1988 saw 240,000 tourists visiting annually. The steady development of beach homes, R.V. parks, tourist strips (zones) quickly followed.

Early 1990's the Mexican Federal Government again stepped in and this time declared the area a 'Conservation/Biosphere Zone' protected with very strict regulations on commercial fishing.

Annually the population has been growing an average of 9% per year (Mexico City's average is 6.8%) and their are 92 births per 1,000 people. 75% of Peñasco's residents have emigrated from Mexico's other southern areas, bringing with them a mix of ideas & customs. Mexican citizens from throughout the country's rural areas flock to city's like Penasco in search of 'city jobs.'

Early 1990's U.S. investors again come into Peñasco buying/starting (& taking over) construction, advertising, real estate, restaurants in the area.

1994 (December) a currency devaluation after which Mexicans - and all foreigners with 'Peso' denominated investments & bank accounts - lose a startling30% of their value & are faced with inflation on goods, services around 40% a year. Many local/foreign owned businesses start requiring U.S. dollars as payments on Mexican services and debts.

1997 Hurricane 'Nora' hit parts of Peñasco, especially damaging the shacks of the poor and disenfranchised.

1997-01 ushers in more currency fluctuations of the Mexican 'Peso' denominated currency & investments. Inflation rates continue near 15-30%. Those having their savings in U.S. dollar accounts-based investments have seen their capital preserved & some profits increase.

2001 The population and tourism has continued to grow on an exponential scale - multinational corporations are building enormous hotels, property values are high, and although the US's recent actions have caused more fluctuations in the peso/dollar relationship, Peñasco is flush with inhabitants, growth, and money.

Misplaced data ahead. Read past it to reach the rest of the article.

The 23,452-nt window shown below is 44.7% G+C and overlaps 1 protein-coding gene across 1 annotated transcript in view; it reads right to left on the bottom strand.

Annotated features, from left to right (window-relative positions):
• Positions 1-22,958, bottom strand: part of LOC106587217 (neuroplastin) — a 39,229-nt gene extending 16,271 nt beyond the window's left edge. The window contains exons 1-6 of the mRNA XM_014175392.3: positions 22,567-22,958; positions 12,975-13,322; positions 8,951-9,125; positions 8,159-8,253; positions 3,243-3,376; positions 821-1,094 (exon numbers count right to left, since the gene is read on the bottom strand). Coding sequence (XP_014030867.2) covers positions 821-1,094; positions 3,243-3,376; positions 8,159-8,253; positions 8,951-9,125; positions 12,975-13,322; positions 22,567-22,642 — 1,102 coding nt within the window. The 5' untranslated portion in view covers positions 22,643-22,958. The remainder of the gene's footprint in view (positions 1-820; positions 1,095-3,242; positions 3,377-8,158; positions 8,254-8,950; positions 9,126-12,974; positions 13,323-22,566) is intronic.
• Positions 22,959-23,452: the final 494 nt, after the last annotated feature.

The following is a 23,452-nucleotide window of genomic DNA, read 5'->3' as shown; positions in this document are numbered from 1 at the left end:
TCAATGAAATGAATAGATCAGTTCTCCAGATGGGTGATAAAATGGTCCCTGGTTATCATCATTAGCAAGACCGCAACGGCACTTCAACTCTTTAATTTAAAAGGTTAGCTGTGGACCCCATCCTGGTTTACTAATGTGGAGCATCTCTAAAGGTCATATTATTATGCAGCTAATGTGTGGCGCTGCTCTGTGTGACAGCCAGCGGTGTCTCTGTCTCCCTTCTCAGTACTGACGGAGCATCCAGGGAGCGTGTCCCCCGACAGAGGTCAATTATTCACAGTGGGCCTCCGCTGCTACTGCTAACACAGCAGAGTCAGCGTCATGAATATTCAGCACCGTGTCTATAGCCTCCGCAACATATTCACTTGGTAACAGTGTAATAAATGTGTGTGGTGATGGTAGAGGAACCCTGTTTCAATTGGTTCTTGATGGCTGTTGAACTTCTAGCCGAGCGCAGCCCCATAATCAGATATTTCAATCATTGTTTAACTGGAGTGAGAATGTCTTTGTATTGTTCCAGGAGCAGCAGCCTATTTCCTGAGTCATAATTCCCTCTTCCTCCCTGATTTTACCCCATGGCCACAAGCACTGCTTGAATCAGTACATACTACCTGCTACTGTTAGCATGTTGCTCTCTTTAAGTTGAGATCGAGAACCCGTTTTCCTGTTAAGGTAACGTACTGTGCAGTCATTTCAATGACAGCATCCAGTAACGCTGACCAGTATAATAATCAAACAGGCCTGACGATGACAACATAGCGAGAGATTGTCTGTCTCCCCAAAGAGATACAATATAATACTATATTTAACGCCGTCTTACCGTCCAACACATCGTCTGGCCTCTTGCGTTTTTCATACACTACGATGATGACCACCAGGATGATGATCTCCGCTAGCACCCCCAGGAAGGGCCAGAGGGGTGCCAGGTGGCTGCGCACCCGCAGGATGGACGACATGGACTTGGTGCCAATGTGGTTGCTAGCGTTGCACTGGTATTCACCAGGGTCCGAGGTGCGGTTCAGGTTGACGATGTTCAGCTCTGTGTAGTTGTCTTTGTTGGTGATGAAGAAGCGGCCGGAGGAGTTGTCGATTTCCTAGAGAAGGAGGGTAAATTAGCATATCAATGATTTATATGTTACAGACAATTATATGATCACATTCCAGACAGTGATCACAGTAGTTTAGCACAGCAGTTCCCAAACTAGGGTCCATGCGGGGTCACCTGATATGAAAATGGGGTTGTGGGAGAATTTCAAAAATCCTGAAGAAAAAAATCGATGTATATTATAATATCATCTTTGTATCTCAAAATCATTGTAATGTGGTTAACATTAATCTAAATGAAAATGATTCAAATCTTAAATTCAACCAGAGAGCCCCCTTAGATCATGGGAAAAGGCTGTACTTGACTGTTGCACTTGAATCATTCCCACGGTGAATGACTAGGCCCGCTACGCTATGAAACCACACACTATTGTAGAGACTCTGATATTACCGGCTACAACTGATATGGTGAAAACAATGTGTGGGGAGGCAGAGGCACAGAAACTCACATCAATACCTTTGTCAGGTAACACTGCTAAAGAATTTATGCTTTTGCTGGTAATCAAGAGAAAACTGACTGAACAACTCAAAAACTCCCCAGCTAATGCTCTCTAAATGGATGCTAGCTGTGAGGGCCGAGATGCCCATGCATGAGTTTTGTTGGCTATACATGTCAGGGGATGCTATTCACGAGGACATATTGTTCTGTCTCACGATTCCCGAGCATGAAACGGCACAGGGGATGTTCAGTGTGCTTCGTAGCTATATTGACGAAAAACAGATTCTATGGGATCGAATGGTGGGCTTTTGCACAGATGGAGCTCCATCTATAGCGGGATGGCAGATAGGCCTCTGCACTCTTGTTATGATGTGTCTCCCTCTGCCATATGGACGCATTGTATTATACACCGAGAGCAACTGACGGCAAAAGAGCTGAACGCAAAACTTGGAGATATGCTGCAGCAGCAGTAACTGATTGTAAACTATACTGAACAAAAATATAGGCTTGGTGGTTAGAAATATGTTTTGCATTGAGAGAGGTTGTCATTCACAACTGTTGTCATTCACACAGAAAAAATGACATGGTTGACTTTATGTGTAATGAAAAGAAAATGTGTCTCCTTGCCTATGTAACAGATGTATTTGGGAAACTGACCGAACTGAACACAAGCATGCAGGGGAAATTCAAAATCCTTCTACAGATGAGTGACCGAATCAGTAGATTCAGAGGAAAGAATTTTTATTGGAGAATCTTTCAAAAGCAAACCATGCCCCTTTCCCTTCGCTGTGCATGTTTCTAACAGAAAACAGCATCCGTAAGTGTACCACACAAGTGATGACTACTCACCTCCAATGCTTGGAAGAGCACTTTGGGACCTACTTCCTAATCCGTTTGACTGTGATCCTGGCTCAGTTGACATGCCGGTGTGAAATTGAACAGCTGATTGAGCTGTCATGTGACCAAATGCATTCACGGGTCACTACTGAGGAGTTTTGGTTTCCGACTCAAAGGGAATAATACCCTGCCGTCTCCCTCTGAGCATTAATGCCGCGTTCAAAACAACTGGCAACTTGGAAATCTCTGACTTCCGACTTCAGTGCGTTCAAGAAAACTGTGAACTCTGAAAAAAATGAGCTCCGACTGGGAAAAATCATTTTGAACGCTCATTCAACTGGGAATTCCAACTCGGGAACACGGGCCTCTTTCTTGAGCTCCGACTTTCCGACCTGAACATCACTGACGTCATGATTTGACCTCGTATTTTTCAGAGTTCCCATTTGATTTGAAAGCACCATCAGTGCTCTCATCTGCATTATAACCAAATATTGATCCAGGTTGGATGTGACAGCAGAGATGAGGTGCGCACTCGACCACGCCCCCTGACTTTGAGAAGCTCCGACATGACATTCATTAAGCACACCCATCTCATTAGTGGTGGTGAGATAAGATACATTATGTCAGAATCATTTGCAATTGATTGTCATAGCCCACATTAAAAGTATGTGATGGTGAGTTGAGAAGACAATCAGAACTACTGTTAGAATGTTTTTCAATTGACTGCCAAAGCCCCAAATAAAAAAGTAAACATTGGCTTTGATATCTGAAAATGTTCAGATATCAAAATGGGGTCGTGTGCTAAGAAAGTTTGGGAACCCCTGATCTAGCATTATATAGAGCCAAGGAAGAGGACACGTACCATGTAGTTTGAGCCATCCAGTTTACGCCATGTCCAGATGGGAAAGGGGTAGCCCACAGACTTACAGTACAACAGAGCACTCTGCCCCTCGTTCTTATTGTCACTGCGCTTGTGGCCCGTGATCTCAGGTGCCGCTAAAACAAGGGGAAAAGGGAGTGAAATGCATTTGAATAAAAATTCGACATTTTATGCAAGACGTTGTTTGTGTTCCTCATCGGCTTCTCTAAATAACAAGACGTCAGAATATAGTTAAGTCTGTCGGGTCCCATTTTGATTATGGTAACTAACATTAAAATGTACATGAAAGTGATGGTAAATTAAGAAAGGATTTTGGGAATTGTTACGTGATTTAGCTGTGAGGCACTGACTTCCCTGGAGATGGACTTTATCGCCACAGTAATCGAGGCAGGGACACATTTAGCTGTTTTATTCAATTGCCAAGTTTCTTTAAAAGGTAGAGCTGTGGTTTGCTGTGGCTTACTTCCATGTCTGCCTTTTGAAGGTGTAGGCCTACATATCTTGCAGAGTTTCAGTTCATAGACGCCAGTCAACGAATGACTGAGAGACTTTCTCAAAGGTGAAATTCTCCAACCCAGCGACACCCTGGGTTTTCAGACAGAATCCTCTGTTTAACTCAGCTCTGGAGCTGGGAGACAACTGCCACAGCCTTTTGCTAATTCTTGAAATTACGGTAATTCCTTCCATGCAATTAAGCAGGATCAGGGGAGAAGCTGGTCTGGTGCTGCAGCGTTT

After the September 11th attacks, U.S. interest in air travel plummets, but a corresponding influx of land-based travel results in renewed travel dollars headed to destinations close to the U.S. border. At the same time, U.S. interest in foreign - but close - retirement and recreation options sees a similar surge. These factors further Peñasco's economic and population growth, which was already enjoying a steady upward climb.

A 2006 visit - and glowing recommendation - by then-president Vicente Fox spotlights Puerto Penasco's position as an up-and-coming hotspot for both Mexico the U.S. The official census puts Peñasco's current population at 42,000, but non-official estimatesput the number closer to 60,000.

The city's breakneck speed of development is further accellerated by U.S. investment, Arizona-Mexico cooperative economic efforts, an influx of construction labor, favorable articles in the New York Times, Luxury Living and other international media. Massive ongoing infrastructure projects like the international airport, the Escelera Nautica, and the coastal highway are fix Puerto Peñasco as a travel nexus in both Sonora and Mexico. At the same time, the city grapples with growth related issues - water availability, housing, quality of life, overfishing, and the city's new government puts forth many an initiative to handle the town's ambitious future.

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Info provided by REMAX Legacy Trust Department

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# Why Rocky Point, Mexico?

Tuesday, August 2, 2011 3:54 PM by Susan Flinn

WHY ROCKY POINT Why Rocky Point for me? I truly enjoy the Mexican people and their diverse culture. They